ICELAND - AUGUST 2008
Iceland is famous for its Sagas. The Icelandic Sagas, some quasi-historical texts, were mostly written anonymously between the 12th and 13th centuries. Some of them recount the discovery and first populators of Iceland, at a time when the people were Pagans, worshipping the old Norse Gods: Odin, Thor, and Frigga.
"JON ARASON - Late in the 10th century, Christianity began to spread into Norway, and soon reached Iceland, which converted to Christianity in the early parts of the 11th century. In 1550, Jon Arason, then bishop of Hólar, was captured after some disputes with Lutheranism and beheaded. He was the last Roman Catholic bishop in Iceland"
"THINGVELLIR, ALTHING - During the time of the Sagas, the main feature of the political system in Iceland was the annual assembly called the Althing, being held during two weeks in the month of June. Estate holders had the power to decide judicial and legislative issues at the event, though their ruling power depended on the voluntary adherence of their supporters, the free farmers. This is the place where the original Parliament or Althing was established in 930 and where it remained until 1789"
"BOOK OF LAWS - In the winter of 1117-18 someone set to work in a farmhouse in northern Iceland and wrote out the whole code. Five winters later, the laws of the church got written down, too. The Book of Law had a primacy in Iceland that had few parallels in Europe until the Code Napoleon was drawn up in France at the beginning of the 19th century. Not only was it the book by which everyone lived, but it was also the book with which everyone learned to read"
"THINGVELLIR is a UNESCO World Heritage Site. The site is on a power spot, along the Mid Atlantic Ridge separating the North American and European Continental plates"
"HEKLA, at 1,491 metres, is Iceland's most active volcano; over 20 eruptions have occurred in and around the volcano since 874"
"YELTSIN? - On a tour in Iceland we made a stop at the Greenhouse Hveragerdi. I wonder what was this one doing there..."
"VIK I MYRDAL, the wettest place in Iceland, is also its southernmost village, located 180 km of Reykjavík. Despite having only 300 inhabitants, it is the largest settlement for some 70 km around"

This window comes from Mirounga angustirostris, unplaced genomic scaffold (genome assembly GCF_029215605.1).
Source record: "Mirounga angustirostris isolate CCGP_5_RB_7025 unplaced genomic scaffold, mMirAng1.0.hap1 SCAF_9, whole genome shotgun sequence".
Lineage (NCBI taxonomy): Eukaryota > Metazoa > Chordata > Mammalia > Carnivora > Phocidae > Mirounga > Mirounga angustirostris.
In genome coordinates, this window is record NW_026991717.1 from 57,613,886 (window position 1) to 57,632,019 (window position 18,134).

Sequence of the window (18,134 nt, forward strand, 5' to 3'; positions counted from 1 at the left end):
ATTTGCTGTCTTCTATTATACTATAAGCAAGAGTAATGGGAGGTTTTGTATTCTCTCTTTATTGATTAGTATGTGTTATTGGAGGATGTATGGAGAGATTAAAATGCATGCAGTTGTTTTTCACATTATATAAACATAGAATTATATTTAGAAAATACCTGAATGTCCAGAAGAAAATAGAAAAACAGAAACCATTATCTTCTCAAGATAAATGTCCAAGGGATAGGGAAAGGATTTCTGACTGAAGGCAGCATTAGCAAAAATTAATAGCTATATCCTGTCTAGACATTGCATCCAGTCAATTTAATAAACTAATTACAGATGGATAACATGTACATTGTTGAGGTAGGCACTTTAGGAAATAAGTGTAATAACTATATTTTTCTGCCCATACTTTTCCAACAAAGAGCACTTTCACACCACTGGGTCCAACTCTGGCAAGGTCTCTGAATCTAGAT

"REYNISDRANGAR - These three rocks, the tallest standing at 66m, are the subject of another Icelandic story. They were formed when two trolls dragged a three mast ship to the shore. However, as trolls do not survive in daylight, when the sun rose, the trolls and the ship turned to stone. The ship's masts are the only parts visible above the water. They are named Landdrangur, Háidrangur and Langsamur"
"GERMAN MEMORIAL - It commemorates a German fishing boat that was wrecked off the beach and was erected by the fishing company to thank the Icelanders who had risked their lives to save crew members"
"CHURCH IN VIK"
"SKOGASAFN - The Skogar Museum, one of the best folk museums in Iceland, has a collection of over 6000 artefacts and examples of various types of dwellings in Iceland since the early times"
"DWELLINGS - The museum also has an old turf farmhouse, where guests can experience the standards of living in Iceland in past centuries"
"CODFISH - The collection of tools and equipment used at land and sea is outstanding, but the dried codfish is amazing. It shouldn't be forgotten than the Portuguese had in the past one of the most important fleet of cod fishing ships and are probably the largest consumers of dried cod in the world..."
My Canadian Blogger friend of Baron's Life was so kind to pass this award to me. Thanks Baron!